Qatar implements CbC legislation

Transfer Pricing Middle East - Alerts

Qatar implements CbC legislation

On 9 September 2018, Qatar published in its official gazette Ministry of Finance Decision No. 21, which implements country-by-country (CbC) reporting legislation. For financial years commencing on or after 1 January 2017, multinational enterprises (MNEs) with consolidated revenues of more than QAR 3 billion (approximately USD 830 million) that are headquartered in Qatar or that have Qatari constituent entities (i.e. subsidiaries, branches or permanent establishments) are subject to annual CbC reporting and/or notification requirements.

The implementation of the legislation follows Qatar becoming a member of the Inclusive Framework for the global implementation of the OECD/G20 BEPS project in November 2017 and signing the Multilateral Competent Authority Agreement on the exchange of Country-by-Country Reports in December 2017. All members of the inclusive framework must comply with four minimum standards, one of which relates to transfer pricing documentation under action 13.

What is a CbC report?

A CbC report contains aggregated information on a jurisdictional basis of an MNE’s revenues, profits, taxes, stated capital, accumulated earnings, employees and assets. The report also provides tax authorities with information on the locations and business activities of the MNE’s global operations. MNEs are expected to recognize key CbC reporting risk areas and be prepared to provide explanations of effective tax rates, if requested to do so by the tax authorities.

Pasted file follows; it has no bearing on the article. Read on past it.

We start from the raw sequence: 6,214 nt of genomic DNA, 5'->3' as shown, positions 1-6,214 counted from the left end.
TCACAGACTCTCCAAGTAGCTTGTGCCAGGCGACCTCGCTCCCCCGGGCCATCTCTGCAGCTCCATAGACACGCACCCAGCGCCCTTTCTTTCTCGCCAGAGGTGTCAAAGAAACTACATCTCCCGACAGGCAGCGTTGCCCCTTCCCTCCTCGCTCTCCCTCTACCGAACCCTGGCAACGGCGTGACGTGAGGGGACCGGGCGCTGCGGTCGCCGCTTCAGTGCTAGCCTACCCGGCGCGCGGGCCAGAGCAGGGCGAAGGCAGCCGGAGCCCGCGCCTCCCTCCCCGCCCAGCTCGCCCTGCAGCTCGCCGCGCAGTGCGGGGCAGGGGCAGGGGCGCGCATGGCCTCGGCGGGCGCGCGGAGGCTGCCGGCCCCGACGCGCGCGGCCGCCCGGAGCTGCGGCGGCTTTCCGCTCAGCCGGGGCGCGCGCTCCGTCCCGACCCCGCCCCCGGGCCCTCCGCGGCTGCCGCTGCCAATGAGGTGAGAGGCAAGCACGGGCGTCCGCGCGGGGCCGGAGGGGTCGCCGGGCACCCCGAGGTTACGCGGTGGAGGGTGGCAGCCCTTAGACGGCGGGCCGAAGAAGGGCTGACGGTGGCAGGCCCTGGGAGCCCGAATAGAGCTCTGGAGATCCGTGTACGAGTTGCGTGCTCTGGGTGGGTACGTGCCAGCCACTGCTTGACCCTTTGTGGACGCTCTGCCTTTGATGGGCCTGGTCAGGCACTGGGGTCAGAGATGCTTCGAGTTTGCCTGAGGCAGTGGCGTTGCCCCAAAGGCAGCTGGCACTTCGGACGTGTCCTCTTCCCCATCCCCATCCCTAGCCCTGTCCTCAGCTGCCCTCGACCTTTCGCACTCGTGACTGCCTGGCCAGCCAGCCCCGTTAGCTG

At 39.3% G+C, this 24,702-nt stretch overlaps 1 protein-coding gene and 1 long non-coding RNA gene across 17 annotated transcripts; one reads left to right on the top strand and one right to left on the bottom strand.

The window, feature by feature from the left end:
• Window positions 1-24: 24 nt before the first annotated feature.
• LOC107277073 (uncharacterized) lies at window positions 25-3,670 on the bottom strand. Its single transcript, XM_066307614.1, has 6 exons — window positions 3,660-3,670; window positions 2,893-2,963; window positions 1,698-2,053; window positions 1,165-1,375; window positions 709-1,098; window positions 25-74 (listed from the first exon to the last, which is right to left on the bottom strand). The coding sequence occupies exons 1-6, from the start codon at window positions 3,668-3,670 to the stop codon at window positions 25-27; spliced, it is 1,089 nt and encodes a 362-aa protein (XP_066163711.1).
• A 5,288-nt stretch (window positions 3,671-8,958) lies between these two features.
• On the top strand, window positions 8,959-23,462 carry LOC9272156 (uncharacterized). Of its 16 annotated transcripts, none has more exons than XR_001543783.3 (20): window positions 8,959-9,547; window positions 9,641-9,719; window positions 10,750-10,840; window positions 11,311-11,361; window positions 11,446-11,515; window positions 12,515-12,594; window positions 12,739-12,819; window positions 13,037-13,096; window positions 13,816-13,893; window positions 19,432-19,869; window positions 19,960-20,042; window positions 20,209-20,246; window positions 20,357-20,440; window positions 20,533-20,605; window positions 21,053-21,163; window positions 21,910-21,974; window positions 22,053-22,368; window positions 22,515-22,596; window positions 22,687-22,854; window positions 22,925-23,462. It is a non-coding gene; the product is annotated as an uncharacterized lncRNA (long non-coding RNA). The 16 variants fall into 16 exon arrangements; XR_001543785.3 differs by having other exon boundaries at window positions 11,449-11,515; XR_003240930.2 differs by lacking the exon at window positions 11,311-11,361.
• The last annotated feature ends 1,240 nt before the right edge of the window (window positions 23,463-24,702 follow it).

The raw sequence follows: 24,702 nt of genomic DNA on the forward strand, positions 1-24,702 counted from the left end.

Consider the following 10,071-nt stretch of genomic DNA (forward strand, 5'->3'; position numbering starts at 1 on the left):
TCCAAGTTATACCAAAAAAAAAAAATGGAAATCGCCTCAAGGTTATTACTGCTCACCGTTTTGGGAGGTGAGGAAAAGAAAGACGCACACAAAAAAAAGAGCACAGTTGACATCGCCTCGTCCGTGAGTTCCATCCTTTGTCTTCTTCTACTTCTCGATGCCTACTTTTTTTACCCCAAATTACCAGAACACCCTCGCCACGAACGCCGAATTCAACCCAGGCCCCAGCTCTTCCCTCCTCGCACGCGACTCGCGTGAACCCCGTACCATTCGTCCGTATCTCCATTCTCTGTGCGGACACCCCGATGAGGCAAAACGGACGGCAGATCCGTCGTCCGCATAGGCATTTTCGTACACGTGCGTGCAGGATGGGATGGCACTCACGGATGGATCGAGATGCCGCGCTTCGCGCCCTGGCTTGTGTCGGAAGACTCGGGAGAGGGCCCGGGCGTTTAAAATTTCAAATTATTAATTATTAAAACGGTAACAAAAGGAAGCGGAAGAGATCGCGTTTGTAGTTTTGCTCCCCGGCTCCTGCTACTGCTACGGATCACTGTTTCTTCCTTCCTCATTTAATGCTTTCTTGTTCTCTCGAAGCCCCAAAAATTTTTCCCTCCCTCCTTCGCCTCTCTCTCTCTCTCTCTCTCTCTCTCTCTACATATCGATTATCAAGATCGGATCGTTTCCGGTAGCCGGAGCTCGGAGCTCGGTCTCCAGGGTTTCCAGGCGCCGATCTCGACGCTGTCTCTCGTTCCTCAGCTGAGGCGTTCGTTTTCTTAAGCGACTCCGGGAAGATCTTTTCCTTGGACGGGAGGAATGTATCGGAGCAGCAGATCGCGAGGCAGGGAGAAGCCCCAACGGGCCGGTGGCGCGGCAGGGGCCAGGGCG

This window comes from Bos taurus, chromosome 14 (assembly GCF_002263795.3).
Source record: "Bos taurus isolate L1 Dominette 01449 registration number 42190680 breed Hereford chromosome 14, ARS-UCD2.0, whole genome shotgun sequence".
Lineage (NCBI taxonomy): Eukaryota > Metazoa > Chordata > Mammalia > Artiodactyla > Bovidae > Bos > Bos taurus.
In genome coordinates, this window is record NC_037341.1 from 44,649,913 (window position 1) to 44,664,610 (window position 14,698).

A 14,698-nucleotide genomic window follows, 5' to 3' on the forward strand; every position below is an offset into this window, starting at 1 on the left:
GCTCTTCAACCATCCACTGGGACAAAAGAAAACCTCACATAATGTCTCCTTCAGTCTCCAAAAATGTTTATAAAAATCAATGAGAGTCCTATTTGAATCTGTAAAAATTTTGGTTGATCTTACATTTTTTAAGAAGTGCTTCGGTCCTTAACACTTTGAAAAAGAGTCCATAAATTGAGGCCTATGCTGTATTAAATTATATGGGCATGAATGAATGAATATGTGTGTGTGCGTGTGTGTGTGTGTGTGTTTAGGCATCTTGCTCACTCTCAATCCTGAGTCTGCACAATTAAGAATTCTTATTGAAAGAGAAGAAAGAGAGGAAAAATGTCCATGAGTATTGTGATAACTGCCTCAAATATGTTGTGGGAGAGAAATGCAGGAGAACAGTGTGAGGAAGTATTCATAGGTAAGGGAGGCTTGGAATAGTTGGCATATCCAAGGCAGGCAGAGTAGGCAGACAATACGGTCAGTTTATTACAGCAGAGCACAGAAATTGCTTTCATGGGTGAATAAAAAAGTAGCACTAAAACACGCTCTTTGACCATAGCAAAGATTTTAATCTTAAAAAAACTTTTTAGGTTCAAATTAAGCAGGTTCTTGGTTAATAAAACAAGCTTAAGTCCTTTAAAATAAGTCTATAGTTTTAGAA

The CbC report will enable the Qatari tax authorities to assess high-level transfer pricing and other BEPS risks and also can be used for economical and statistical analysis.

The provisions of Decision No. 21 are broadly aligned with the CbC reporting requirements in other jurisdictions. Based on the wording of the decision, there are no major differences from the OECD CbC model legislation, although the CbC reporting threshold of QAR 3 billion equates to an amount slightly lower than the OECD’s suggested threshold of USD 850 million.

Implications for Qatari-headquartered MNEs

Qatari-headquartered MNEs may have been required to file a CbC report in another jurisdiction through a surrogate parent entity (SPE) for 2016. The CbC decision now requires MNEs with consolidated revenues of more than QAR 3 billion to submit a CbC report in Qatar, instead of the jurisdiction of the SPE. This may impact 2017 CbC notifications previously submitted to various competent authorities and may trigger an extra burden on taxpayers due to a potential requirement to resubmit CbC notifications based on local rules.

Although there is no specific guidance on the notification process, Qatari-headquartered MNEs will be required to notify the Qatari competent authority that they are the ultimate parent entity (UPE). Ordinarily, the notification would be required to be filed in advance of the financial year-end but for the financial year ended 31 December 2017 (FY17), the notification must be submitted before 31 December 2018, in line with the notification for FY18.

Implications for MNEs with constituent entities resident in Qatar

MNEs with consolidated revenues of more than QAR 3 billion and Qatari subsidiaries, branches or permanent establishments will be required to notify the Qatari competent authority of the identity and residence of the UPE or SPE, if applicable, before 31 December 2018 for both the FY17 and FY18 CbC reports. Future notifications should be made in advance of the relevant fiscal year end.

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